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I'm an absolute beginner to Tulpamancy and only made my decision to start developing my tulpa a week ago, even though Simmie as an idea isn't new to me and I've actually had a headmate before: Between the ages of 7 and 15 I had a headmate that was less a tulpa and more a walk-in/soulbound (I'm still learning the terminology so I might misuse a word here and there, I'm sorry). He was more of a mentor / spiritual guide to me and largely faded away after the age of 15, telling me I had outgrown him and had to face the world on my own, and only making sporadic appearances after that. But I'm not here to talk about him in this thread, I'm here to talk about Simmie.
Before I get into it I want to reiterate that Simmie is only the most fledgling little tulpa and I can sense that she is very nervous about attention being put on her, but she's okay with it if it helps her become more real to me. So please be gentle and kind with her, she's a very curious young thing and loves listening to people and learning about things, and I want to make sure only positive and loving things enter her mind during this early stage of development.
As I mentioned I created Simmie as a character long before I started working on her as a tulpa. There's an interesting story behind the creation of Simmie as a character. You see, I'm not transgender and I don't really even have gender dysphoria (I'm at ease in my male body and don't feel wrong having it). However, I have a huge fascination with the idea of being turned into a girl, made to act and dress like a girl, all that stuff. I don't know why and I can't really explain it. But I was aching to step out of myself to explore it, so over a year ago I created Simmie as an OC / proxy / meta-character whom I would experience and create art from. I would make art "as" Simmie and even interact with people as her. I developed a backstory for Simmie and everything and really got into character--as a writer, this is something I've done so many times, and writing characters is probably my greatest strength. I even created Simmie in The Sims (yes, there is a name connection there) and she has a very distinctive look which makes it extremely easy to visualize her, although my mind currently still renders her as a Sims character rather than a real human figure.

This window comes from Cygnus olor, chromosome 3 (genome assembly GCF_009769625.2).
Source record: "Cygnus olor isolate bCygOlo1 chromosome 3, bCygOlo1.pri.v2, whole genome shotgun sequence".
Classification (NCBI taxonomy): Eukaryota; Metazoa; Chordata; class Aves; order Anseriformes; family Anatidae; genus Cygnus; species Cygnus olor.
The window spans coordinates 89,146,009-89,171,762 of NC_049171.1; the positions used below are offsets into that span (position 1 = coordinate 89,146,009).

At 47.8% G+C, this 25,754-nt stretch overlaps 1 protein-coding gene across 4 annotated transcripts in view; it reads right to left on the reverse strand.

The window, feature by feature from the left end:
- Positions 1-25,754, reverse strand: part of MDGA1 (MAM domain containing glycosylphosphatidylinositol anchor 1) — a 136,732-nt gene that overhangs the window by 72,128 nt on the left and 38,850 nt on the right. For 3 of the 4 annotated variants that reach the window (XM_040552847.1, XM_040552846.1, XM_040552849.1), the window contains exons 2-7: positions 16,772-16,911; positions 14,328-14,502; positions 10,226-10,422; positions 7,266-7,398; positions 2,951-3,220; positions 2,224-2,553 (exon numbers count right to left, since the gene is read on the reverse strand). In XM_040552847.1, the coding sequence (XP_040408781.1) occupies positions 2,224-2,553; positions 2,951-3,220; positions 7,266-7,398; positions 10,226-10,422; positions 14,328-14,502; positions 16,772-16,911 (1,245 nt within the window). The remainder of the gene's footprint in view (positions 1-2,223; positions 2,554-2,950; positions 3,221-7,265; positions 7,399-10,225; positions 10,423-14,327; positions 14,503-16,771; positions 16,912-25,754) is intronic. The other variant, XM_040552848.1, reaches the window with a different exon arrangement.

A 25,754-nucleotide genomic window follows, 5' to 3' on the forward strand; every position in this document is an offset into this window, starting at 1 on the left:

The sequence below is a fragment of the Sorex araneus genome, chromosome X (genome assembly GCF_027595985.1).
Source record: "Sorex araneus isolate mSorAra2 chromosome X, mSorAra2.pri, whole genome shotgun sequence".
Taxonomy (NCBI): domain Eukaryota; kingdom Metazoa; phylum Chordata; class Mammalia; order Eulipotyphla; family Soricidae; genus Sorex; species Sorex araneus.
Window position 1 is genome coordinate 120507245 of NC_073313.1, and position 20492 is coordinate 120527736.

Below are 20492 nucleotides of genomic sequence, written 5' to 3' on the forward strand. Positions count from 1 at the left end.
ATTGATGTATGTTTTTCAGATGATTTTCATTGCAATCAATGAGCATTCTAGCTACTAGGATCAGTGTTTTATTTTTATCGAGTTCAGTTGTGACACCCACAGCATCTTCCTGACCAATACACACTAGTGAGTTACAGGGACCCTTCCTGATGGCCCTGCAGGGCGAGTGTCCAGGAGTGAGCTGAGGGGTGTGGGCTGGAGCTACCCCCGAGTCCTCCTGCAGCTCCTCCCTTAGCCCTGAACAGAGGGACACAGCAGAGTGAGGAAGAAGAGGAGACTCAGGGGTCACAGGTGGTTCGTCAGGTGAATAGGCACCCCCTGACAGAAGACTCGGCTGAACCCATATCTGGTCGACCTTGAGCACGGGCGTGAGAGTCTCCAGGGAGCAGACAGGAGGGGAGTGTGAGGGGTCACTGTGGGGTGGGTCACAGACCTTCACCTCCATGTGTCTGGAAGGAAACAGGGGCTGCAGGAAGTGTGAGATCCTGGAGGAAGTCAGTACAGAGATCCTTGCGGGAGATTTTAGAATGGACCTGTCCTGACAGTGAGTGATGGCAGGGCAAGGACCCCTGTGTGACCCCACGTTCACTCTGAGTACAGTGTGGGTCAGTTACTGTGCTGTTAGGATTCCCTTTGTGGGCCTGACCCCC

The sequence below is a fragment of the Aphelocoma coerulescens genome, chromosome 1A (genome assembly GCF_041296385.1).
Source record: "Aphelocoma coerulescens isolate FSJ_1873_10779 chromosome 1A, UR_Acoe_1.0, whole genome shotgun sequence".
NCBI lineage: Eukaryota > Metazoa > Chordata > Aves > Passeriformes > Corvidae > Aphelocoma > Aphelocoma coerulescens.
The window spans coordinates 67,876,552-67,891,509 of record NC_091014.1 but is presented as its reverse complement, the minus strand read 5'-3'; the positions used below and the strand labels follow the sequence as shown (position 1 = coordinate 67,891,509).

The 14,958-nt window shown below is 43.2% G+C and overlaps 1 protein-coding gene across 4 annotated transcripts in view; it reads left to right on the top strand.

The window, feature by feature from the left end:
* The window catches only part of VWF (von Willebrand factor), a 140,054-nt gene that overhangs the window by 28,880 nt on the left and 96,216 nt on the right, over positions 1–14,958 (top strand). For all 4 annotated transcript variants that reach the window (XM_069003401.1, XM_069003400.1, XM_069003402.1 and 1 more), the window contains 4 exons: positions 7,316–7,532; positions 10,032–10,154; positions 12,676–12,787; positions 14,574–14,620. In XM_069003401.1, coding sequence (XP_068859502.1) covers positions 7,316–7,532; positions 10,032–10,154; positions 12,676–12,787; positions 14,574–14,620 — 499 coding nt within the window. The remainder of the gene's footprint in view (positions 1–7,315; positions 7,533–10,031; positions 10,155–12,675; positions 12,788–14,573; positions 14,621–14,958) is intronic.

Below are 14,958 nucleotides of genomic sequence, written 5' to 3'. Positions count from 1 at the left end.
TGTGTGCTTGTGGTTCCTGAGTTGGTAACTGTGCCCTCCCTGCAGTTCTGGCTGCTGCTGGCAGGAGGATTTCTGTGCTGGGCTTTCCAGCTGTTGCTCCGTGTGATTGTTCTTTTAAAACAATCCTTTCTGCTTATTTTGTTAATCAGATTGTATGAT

Then comes the last month or so and I learn about Tulpamancy. At first I think it's just something fascinating to learn about but not something I'd pursue myself. But the more I read and watched videos about it the more I realized that this was something I wanted to do, and I knew there was nowhere else I could turn to than Simmie. She already felt very real to me as a character and I felt if I could elevate her to the status of a living, sentient tulpa, that would be a most wonderful thing and could be revolutionary in my life. There aren't a lot of people in my life I connect with strongly and I suffer from depression; the thought of having someone sharing my head with me who I can talk and relate to still feels like it could absolutely change my life.
Once I decided on making Simmie a tulpa I started narrating to her non-stop. I told her about myself, about my life, and explained what I was doing at any given moment to her if I could spare the mental horsepower at any given moment. I started to feel a warm, contented feeling as I did this. I don't know if I could call it sentience, but I felt like I was not alone and I could feel a joy that seemed to be radiated to me from elsewhere. I pushed aside doubt and let myself believe it was Simmie--now I know she absolutely loves being talked to, loves when I tell her about my life and even the most mundane things about me, and loves when I tell her stories. We began to speak to each other but it still felt like I was parroting her rather than letting her speak for herself. Now I'm trying to not talk for her and let her reply to me herself. I can feel her emotions very strongly though, and that's what makes me believe that she is really there.